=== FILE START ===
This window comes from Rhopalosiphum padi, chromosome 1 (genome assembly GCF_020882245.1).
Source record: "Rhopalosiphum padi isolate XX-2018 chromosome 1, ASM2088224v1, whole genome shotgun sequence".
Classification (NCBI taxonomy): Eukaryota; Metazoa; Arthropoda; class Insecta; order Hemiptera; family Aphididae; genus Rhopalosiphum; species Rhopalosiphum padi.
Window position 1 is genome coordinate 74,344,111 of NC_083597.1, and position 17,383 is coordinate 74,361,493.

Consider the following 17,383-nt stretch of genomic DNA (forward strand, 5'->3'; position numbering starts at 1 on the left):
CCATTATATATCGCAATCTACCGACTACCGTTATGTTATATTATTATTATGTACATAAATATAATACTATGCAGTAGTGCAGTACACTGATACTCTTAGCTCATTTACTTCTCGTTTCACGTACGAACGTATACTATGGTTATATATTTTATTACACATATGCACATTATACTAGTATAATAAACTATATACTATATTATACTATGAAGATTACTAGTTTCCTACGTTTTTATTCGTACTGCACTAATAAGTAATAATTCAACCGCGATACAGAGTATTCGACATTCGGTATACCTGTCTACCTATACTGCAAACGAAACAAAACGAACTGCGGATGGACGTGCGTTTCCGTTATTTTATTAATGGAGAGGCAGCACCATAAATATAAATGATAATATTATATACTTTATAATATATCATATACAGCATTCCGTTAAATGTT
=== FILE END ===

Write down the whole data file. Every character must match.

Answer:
This window comes from Rhopalosiphum padi, chromosome 1 (genome assembly GCF_020882245.1).
Source record: "Rhopalosiphum padi isolate XX-2018 chromosome 1, ASM2088224v1, whole genome shotgun sequence".
Classification (NCBI taxonomy): Eukaryota; Metazoa; Arthropoda; class Insecta; order Hemiptera; family Aphididae; genus Rhopalosiphum; species Rhopalosiphum padi.
Window position 1 is genome coordinate 74,344,111 of NC_083597.1, and position 17,383 is coordinate 74,361,493.

Consider the following 17,383-nt stretch of genomic DNA (forward strand, 5'->3'; position numbering starts at 1 on the left):
CCATTATATATCGCAATCTACCGACTACCGTTATGTTATATTATTATTATGTACATAAATATAATACTATGCAGTAGTGCAGTACACTGATACTCTTAGCTCATTTACTTCTCGTTTCACGTACGAACGTATACTATGGTTATATATTTTATTACACATATGCACATTATACTAGTATAATAAACTATATACTATATTATACTATGAAGATTACTAGTTTCCTACGTTTTTATTCGTACTGCACTAATAAGTAATAATTCAACCGCGATACAGAGTATTCGACATTCGGTATACCTGTCTACCTATACTGCAAACGAAACAAAACGAACTGCGGATGGACGTGCGTTTCCGTTATTTTATTAATGGAGAGGCAGCACCATAAATATAAATGATAATATTATATACTTTATAATATATCATATACAGCATTCCGTTAAATGTT